Biden and Macron Try to Mend Relations After Diplomatic Feud
The two spoke for the first time after President Emmanuel Macron of France recalled his country’s ambassador to the U.S. Here’s the latest in politics.,
Biden’s Call with Macron ‘Friendly,’ White House Says
President Biden spoke with President Emmanuel Macron of France for the first time since a new defense arrangement between the United States, Britain and Australia scuttled a $66 billion French submarine project.
“In terms of the tone of the call, it was friendly, it was one where we’re hopeful and the president is hopeful this is a step in returning to normal in a long, important abiding relationship that the United States has with France. It was about 30 minutes long. As we noted in the readout and as you said, it was extensive. But part of the — during the conversation, the president reaffirmed the strategic importance of France — French and European engagement, I should say, in the Indo-Pacific region, something that we look forward to continuing to work with them on. And as we said in the readout, the French ambassador will return to Washington next week and he will then start intensive work with U.S. officials that will be part of the ongoing next steps that we go from here. And as we also noted, they will meet in Europe at the end of October. I can only speak for our relationship with the French, and our relationship with the United Kingdom, and I will say that the president during this call, as we said in the readout, acknowledged that there could be more of a — there could have been more discussion in advance of the announcement. And that was an important — important message for him to convey during that conversation. So I can’t speak to the comments and whether they’re constructive or not from other countries.” “Did the president apologize to his French friend?” “He acknowledged there could have been greater consultation, but again, this call was really focused on the path forward and returning back to normal, and the important work we have to do with the French ahead.”
President Biden and President Emmanuel Macron of France took a tentative first step to repairing damaged relations, speaking on Wednesday for the first time since the United States and Britain entered a broad new defense arrangement with Australia that scuttled a $66 billion French project to build attack submarines.
The deal — which the United States, Britain and Australia secretively prepared — led France to declare that its oldest ally had engaged in “lies” and “duplicity” and suggest that the foundations of the NATO alliance had been shaken.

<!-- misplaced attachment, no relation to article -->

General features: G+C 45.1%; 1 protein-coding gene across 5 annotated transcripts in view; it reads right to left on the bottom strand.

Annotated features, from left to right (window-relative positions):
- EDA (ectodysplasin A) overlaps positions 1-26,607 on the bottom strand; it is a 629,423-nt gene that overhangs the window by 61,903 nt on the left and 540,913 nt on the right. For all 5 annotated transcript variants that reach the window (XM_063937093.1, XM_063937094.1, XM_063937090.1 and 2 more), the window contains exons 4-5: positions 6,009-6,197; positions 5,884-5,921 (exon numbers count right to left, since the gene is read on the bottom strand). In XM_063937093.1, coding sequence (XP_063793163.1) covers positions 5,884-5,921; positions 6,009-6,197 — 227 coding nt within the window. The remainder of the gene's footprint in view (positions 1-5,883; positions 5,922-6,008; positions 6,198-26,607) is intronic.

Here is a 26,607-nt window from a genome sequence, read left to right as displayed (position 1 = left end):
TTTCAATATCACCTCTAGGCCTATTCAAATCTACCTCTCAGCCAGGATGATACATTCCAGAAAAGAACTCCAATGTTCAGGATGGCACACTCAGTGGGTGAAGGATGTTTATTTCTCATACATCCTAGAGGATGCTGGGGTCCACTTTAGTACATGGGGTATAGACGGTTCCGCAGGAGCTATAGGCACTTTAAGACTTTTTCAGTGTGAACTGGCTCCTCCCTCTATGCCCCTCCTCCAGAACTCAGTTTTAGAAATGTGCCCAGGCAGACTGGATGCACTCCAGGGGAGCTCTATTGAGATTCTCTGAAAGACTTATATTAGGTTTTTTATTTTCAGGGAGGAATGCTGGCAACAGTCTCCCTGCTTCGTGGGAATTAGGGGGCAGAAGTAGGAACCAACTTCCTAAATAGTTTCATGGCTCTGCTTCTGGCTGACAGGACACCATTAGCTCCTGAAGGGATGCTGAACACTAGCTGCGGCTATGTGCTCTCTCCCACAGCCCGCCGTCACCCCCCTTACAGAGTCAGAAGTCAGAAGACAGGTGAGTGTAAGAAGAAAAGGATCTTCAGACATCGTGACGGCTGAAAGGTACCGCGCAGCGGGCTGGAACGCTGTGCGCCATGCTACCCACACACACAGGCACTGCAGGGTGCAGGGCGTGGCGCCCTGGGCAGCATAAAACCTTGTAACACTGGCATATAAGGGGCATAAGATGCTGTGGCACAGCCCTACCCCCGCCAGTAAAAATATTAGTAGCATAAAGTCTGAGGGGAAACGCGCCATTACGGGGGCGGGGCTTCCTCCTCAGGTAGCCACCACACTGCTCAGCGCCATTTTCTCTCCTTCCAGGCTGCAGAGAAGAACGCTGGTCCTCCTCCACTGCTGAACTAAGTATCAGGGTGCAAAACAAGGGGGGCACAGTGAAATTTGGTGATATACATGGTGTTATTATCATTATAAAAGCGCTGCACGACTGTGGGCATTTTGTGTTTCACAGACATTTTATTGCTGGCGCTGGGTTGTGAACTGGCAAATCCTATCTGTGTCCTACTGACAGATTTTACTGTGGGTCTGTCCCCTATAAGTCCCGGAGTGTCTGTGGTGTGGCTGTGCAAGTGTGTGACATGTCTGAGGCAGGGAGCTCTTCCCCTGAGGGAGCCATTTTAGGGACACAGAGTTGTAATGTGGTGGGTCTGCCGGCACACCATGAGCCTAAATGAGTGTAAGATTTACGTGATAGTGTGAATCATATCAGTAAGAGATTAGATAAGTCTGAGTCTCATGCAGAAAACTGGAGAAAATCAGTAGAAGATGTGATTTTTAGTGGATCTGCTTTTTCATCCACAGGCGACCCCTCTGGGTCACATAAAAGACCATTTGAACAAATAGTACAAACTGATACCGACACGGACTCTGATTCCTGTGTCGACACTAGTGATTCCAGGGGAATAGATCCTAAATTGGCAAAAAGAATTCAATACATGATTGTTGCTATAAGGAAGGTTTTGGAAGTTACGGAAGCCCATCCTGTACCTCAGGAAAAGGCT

Mr. Biden and Mr. Macron agreed to meet in Europe next month, most likely on the margins of the Group of 20 summit meeting in Italy. White House aides said it was also possible that the leaders would meet separately to underscore their resolve to mend their relationship.
The White House described the conversation on Wednesday as “friendly,” days after Mr. Macron recalled the French ambassador to the United States, a first. Mr. Macron agreed to send the ambassador, Philippe Etienne, back to Washington next week.
While the United States has not apologized for keeping France in the dark, a joint statement said that “the two leaders agreed that the situation would have benefited from open consultations among allies on matters of strategic interest to France and our European partners.”
This, a previous French statement had made clear, was the minimum U.S. expression of regret or contrition sought by Mr. Macron, who was enraged by the maneuvering behind his back over the past several months.
The statement said that “President Biden conveyed his ongoing commitment in that regard,” and that the countries had “decided to open a process of in-depth consultations, aimed at creating the conditions for ensuring confidence and proposing concrete measures toward common objectives.”
While the statement was written in bland diplomatic language, it described the kinds of consultations that are supposed to be routine among NATO allies.
The joint announcement said that Mr. Biden had sought the call, a point reiterated several times in Paris in recent days. For Mr. Macron, who faces a presidential election in April, any suggestion of supplication would have been unacceptable.
The statement referred vaguely to common European defense projects, but those did not appear to be new; the wording seemed to be drawn largely from previous NATO statements.
However, it did say that a “more capable European defense” should be “complementary” to NATO, an interesting choice of words in that the French believe it is essential that a united Europe build up its own defenses. The United States has tended to encourage increased European spending on defense within NATO.
The United States and France have often tangled over the years, most recently in 2003 over the start of the Iraq War — which France opposed — and President Barack Obama’s last-minute decision not to bomb Syria in 2013, when French fighters jets were “hours” from military strikes, as President Francois Hollande of France put it.
The fights, reflecting France’s prickly determination not to be seen as subservient to a far greater power, have cooled in time. But never before had France withdrawn its ambassador, and never before has the raison d’etre of NATO appeared more shaky, as the United States focuses on Asia and European countries wonder about the degree of American commitment to their defense.